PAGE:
Scout Willis: is the nipple political?
#FreeTheNipple exposes how vain online activism has become.
On Twitter, a day can feel like an age. With so much bullshit flying around, if you stay off it for a few hours you may well miss 10 different non-scandals that have enraged the Twittersphere before fading away again without a trace. It’s strange, then, that more than a week after Scout Willis, the 22-year-old actress and eldest daughter of Bruce Willis and Demi Moore, posted pictures of herself walking topless around Manhattan, in protest at Instagram blocking her account for posting similarly risqué snaps, she’s still sparking debate across the web.
It all started when Ms Willis posted on Instagram a shot of a jacket she designed, which had an image of two bare-chested women on the back. Falling foul of Instagram’s stringent no-nudity policy, presumably aimed at stopping the social network from being reduced to another soft-porn hub, the image was deleted and Willis’s account was suspended. In protest, she took off her top and took to the streets, tweeting the pictures with the hashtag #FreeTheNipple, to make the point that while it is perfectly legal for women to walk down the streets of New York with their nips on show, it is forbidden by the prudish gatekeepers at Instagram.
Bringing together the two best ingredients for a bit of sidebar-of-shame shine – nudity and vapid celeb self-obsession – Willis’s protest quickly set the internet on fire. But there was something more to this story – a grain of almost-substance that has meant that Scout has stayed on the trend list for much longer than expected. For this was not one bratty sleb’s fight against a social-networking site; no, it was apparently the start of a gender-politics revolution.
On Monday, Willis wrote a blog post defending herself against those who took her stunt to be sheer exhibitionism. She insisted that, even without realising it herself, she was taking on something bigger. ‘What began as a challenge to Instagram and its prejudiced community guidelines became an opportunity for dialogue’, she wrote. ‘What I am arguing for is a woman’s right to choose how she represents her body.’
As Willis concedes, #FreeTheNipple is a campaign, both online and off, that has been raging quietly for a few years now. Through a series of stunts, it has called for the bans which still exist in 37 US states on women going topless in public to be lifted. Willis’s intervention has given the campaign a new lease of life: Rihanna has pledged her support, after almost being kicked off Instagram herself for posting pictures from a raunchy French cover shoot; scores of supporters have got their baps out for the cause on Twitter; and a topless protest in solidarity with Scout was mounted in New York over the weekend.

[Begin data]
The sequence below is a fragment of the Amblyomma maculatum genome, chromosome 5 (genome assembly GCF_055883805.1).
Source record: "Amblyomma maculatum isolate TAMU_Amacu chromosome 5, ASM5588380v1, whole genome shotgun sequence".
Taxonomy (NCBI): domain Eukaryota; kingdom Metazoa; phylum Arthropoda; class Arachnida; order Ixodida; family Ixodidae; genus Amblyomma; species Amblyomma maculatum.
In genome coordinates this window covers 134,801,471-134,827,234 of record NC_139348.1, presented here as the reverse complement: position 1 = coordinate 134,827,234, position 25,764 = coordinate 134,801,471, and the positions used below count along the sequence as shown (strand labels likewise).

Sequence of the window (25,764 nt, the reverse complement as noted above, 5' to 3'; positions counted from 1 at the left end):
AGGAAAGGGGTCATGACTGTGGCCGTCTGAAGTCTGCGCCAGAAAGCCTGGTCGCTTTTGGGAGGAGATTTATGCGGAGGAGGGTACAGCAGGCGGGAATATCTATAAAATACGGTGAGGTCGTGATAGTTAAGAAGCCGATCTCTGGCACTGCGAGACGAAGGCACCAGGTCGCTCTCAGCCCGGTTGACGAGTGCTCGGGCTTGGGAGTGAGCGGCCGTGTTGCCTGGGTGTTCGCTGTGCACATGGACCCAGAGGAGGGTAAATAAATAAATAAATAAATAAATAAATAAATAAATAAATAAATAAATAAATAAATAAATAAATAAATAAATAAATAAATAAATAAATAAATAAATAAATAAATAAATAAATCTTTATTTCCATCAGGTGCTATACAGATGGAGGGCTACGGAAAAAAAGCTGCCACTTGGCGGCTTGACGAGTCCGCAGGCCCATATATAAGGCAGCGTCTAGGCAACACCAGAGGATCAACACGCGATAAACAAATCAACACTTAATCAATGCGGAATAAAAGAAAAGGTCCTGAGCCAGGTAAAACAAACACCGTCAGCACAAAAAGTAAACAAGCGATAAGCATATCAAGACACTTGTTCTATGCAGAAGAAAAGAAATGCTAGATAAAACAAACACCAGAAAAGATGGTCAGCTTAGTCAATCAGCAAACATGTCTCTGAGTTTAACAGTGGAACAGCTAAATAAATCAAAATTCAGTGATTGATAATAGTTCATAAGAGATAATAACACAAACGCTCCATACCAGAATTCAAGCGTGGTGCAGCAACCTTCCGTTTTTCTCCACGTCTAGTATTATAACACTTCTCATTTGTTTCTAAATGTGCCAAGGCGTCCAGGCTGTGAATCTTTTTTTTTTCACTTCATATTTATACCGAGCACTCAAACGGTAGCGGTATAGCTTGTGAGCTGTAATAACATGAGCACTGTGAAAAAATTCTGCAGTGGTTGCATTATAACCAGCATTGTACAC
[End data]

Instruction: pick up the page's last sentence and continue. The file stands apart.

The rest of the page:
The spectacle has left feminist commentators on uncertain ground. In a strange way, Willis’s intervention cuts right to the heart of the contradictions of modern feminism. While feminists today pay lip service to female physical and sexual autonomy, they have also become increasingly prudish.
Campaigns against lads’ mags and the topless Page 3 feature in a UK tabloid, the Sun, have been propagated under the idea that female nudity is always, inevitably, another tentacle of patriarchal control. Meanwhile, Miley Cyrus’s transformation from heiress-next-door to a half-naked wrecking-ball-straddling hot mess was treated by many feminists as the inevitable outcome of a pimp-like entertainment industry.
Well-read feminist blogs such as Feministing.com came out in support of Willis, while others suggested her stunt only highlighted her shallow understanding of gender politics. In the end, the tone seemed to be ‘good job, but try harder’, as best summed by Jamie Peck in the Guardian: ‘There’s nothing wrong with nipples, but they’re hardly the only entities that need freeing.’
Putting the merits of Scout Willis’s accidental stand against patriarchy to one side for a moment, the accusation that she is being either attention-seeking or simply superficial in her protest seems a little rich. Indeed, most online campaigning, e-petitioning and hashtagtivism is mired in selfie-snapping narcissism. Recent right-on Twitter phenomena like the #BringBackOurGirls campaign against Islamist group Boko Haram’s kidnap of schoolgirls in Nigeria, or the #NoMakeUpSelfie campaign for cancer research, were also pretty shallow – an exercise in flaunting one’s awareness of ‘the issues’ in place of doing anything about them. By today’s standards, Willis is a bona fide revolutionary, in the sense that she at least ventured outside and took her top off.
It’s astonishing how exhibitionist people have become online: the nude shots, the after-sex selfies (yep, that’s a thing), not to mention the constant parade of snaps from a sozzled night out that serve only to broadcast how bloody mental someone has been while blighting their future employment prospects. And much online activism stems from the same narcissistic place – it’s a waggling of one’s political bits in a desperate plea for ‘likes’, retweets and validation. If Willis’s ‘protest’ is to be credited with anything, it should be that it has brought the self-obsessed vacuity of most hashtag warriors to light – something we should bear in mind when the next Twitter campaign inevitably rolls along.
Tom Slater is assistant editor at spiked.
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